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          Institute: MPI für Kernphysik     Collection: High-Energy Astrophysics     Display Documents

ID: 318244.0, MPI für Kernphysik / High-Energy Astrophysics
Milagro constraints on very high energy emission from short
duration gamma ray bursts
Authors:Abdo, A.; Allen, B. T.; Berley, D.; Blaufuss, E.; Casanova, S.; Chen, C.; Coyne, D.; Delay, R. S.; Dingus, B. L.; Ellsworth, R. W.; Gonzalez, M. M.; Goodman, J. A.; Hays, E.; Hoffmann, C.; Landsell, C. P.; Linnemann, J. T.; McEnery, J. E.; Nemethy, P.; Noyes, D.; Ryan, J. M.; Samuelson, F. W.; Saz Parkinson, P. M.; Shoup, A.; Sinnis, G.; Smith, A. J.; Sullivan, G. W.; Vasileiou, V.; Walker, G. P.; Williams, D. A.; Xu, X. W.; Yodh, G. B.
Date of Publication (YYYY-MM-DD):2007-09-01
Title of Journal:Astrophysical Journal, Part 1
Issue / Number:1
Start Page:361
End Page:367
Review Status:not specified
Audience:Experts Only
Abstract / Description:Recent rapid localizations of short, hard gamma-ray bursts (GRBs) by the Swift and HETE satellites have led to the observation of the first afterglows and the measurement of the first redshifts from this type of burst. Detection of >> 100 GeV counterparts would place powerful constraints on GRB mechanisms. Seventeen short duration (< 5 s) GRBs detected by satellites occurred within the field of view of the Milagro gamma-ray observatory between 2000 January and 2006 December.
We have searched the Milagro data for >100 GeV counterparts to these GRBs and find no significant emission correlated with these bursts. Due to the absorption of high-energy gamma rays by the extragalactic background light (EBL), detections are only expected for redshifts less than ~0.5. While most long duration GRBs occur at redshifts higher than 0.5, the opposite is thought to be true of short GRBs. Lack of a detected VHE signal thus allows setting meaningful fluence limits. One GRB in the sample (050509b) has a likely association with a galaxy at a redshift of 0.225, while another (051103) has been tentatively linked to the nearby galaxy M81. Fluence limits are corrected for EBL absorption, either using the known measured redshift, or computing the corresponding absorption for a redshift of 0.1 and 0.5, as well as for the case of z=0.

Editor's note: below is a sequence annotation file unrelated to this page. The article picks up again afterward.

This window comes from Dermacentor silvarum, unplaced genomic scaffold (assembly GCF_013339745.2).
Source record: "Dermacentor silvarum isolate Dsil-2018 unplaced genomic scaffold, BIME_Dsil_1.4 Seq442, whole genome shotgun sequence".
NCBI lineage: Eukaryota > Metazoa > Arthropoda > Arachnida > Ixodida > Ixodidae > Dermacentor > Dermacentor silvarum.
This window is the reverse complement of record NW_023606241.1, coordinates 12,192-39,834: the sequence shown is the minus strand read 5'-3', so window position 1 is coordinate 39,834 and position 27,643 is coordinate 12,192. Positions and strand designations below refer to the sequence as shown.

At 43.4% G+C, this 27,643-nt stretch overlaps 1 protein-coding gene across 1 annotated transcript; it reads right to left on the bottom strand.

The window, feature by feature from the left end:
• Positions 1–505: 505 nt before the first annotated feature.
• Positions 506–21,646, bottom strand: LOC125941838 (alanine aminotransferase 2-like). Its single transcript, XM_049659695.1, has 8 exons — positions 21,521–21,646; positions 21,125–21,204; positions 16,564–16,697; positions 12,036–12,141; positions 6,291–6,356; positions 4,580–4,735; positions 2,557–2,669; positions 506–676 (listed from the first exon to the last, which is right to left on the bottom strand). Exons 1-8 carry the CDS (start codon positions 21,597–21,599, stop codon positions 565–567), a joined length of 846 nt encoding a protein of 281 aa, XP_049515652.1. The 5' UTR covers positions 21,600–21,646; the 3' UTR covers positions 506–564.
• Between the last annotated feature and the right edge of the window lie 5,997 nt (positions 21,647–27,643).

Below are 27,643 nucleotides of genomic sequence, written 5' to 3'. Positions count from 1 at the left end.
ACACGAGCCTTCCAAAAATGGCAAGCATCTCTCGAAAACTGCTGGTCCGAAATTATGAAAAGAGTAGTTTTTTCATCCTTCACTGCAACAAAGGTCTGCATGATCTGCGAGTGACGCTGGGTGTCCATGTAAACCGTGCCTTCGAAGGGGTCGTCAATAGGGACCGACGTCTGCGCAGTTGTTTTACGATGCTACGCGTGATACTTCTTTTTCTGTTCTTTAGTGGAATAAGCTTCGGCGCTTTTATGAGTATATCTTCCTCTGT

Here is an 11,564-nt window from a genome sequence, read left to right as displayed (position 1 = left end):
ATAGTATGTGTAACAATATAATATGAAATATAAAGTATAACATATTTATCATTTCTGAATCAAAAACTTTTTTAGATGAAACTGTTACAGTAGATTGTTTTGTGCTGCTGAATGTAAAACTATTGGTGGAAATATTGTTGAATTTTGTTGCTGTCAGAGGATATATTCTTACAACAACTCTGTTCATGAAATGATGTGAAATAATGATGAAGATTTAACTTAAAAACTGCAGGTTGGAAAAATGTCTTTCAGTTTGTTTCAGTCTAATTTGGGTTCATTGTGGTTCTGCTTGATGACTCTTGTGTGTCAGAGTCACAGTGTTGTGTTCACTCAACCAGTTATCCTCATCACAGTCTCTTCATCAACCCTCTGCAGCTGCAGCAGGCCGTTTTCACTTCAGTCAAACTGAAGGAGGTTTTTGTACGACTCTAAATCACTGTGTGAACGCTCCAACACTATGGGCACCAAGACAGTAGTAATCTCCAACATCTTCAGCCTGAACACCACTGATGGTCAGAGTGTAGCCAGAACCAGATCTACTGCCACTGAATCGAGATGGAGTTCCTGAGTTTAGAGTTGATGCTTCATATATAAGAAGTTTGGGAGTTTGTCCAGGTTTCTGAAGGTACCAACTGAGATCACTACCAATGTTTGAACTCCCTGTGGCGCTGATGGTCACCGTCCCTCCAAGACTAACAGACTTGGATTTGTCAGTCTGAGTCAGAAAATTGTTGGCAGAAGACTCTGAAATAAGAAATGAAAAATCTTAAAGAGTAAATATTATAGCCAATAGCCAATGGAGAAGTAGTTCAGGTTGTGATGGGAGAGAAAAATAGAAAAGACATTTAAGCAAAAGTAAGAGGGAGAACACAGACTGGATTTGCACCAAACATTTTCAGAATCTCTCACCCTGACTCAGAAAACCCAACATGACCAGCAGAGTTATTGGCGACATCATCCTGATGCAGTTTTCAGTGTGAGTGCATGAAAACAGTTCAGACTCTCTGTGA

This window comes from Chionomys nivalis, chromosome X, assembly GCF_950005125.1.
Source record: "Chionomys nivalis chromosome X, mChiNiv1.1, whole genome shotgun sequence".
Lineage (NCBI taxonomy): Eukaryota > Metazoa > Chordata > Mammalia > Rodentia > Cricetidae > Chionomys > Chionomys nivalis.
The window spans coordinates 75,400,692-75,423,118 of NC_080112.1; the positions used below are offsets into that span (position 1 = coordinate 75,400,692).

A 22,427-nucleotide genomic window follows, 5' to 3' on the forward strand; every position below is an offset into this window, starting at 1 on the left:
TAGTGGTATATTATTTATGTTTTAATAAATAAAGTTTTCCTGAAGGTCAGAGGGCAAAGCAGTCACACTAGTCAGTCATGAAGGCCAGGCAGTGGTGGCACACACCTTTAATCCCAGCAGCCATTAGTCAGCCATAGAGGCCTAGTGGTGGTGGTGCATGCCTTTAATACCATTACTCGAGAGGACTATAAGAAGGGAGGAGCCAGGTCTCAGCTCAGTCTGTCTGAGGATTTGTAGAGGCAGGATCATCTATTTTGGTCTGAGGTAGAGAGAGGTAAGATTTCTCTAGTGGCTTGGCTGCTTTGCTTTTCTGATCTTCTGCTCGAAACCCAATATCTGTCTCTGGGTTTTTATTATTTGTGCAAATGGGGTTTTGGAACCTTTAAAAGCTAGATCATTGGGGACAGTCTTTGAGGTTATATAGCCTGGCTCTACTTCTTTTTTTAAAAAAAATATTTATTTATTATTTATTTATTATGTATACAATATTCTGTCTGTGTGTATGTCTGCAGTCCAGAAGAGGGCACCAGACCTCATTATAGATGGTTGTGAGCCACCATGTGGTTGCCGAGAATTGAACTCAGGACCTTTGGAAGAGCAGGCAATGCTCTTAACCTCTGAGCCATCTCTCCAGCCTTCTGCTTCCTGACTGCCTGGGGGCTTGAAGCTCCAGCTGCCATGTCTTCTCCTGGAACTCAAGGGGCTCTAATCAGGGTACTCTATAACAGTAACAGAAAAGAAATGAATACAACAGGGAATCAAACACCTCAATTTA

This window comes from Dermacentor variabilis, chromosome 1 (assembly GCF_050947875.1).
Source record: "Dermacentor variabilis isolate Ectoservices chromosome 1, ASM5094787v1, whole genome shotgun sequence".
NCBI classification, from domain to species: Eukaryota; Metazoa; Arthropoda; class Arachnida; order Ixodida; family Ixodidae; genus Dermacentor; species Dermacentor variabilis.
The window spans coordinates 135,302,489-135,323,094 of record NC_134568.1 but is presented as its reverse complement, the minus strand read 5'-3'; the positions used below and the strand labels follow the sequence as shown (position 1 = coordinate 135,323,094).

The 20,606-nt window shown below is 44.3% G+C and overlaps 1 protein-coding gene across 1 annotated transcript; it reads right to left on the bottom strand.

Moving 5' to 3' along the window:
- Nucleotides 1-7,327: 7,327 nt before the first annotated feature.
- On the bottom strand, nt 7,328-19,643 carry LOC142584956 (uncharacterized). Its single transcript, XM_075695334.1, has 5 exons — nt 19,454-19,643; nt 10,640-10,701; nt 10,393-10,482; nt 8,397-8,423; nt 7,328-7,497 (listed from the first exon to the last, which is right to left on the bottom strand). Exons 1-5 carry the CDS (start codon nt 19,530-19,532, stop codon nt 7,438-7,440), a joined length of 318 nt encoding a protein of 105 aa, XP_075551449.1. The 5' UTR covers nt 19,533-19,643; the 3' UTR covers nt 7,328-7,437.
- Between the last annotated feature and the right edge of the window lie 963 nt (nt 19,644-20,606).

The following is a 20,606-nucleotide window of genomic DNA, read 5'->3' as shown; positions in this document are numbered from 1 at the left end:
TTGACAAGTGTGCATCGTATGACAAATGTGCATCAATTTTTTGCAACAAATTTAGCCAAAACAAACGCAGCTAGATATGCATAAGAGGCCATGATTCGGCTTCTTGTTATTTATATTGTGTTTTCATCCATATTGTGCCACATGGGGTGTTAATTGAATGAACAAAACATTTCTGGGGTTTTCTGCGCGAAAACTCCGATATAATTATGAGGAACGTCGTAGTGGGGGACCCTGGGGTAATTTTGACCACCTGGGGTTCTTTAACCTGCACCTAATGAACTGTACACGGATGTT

External Publication Status:published
Document Type:Article
Version Comment:Automatic journal name synchronization
Affiliations:MPI für Kernphysik/Group of W. Hofmann/High Energy Astrophysics (F. Aharonian)
External Affiliations:Department of Physics and Astronomy, Michigan State, USA University, 3245 BioMedical Physical Sciences Building, East Lansing, MI 48824, USA
Department of Physics and Astronomy, University of California, Irvine, CA 92697, USA
Department of Physics, University of Maryland, College Park, MD 20742, USA
Group P-23, Los Alamos National Laboratory, P.O. Box 1663, Los Alamos, NM 87545, USA
Department of Physics and Astronomy, George Mason University, 4400 University Drive, Fairfax, VA 22030, USA
Instituto de Astronomía, Universidad Nacional Autónoma de México, D.F., México, 04510, Mexico
High Energy Physics Division, Argonne National Laboratory, Argonne, IL 60439 and Enrico Fermi Institute, University of Chicago, Chicago, IL 60637, USA
Department of Physics, New York University, 4 Washington Place, New York, NY 10003, USA
NASA Goddard Space Flight Center, Greenbelt, MD 20771, USA
Department of Physics, University of New Hampshire, Morse Hall, Durham, NH 03824-3525, USA
Office of Science and Engineering Laboratories, Center for Devices and Radiological Health, U.S. Food and Drug Administration, USA
Santa Cruz Institute for Particle Physics, University of California, 1156 High Street, Santa Cruz, CA 95064 Ohio State University, Lima, OH 45804, USA
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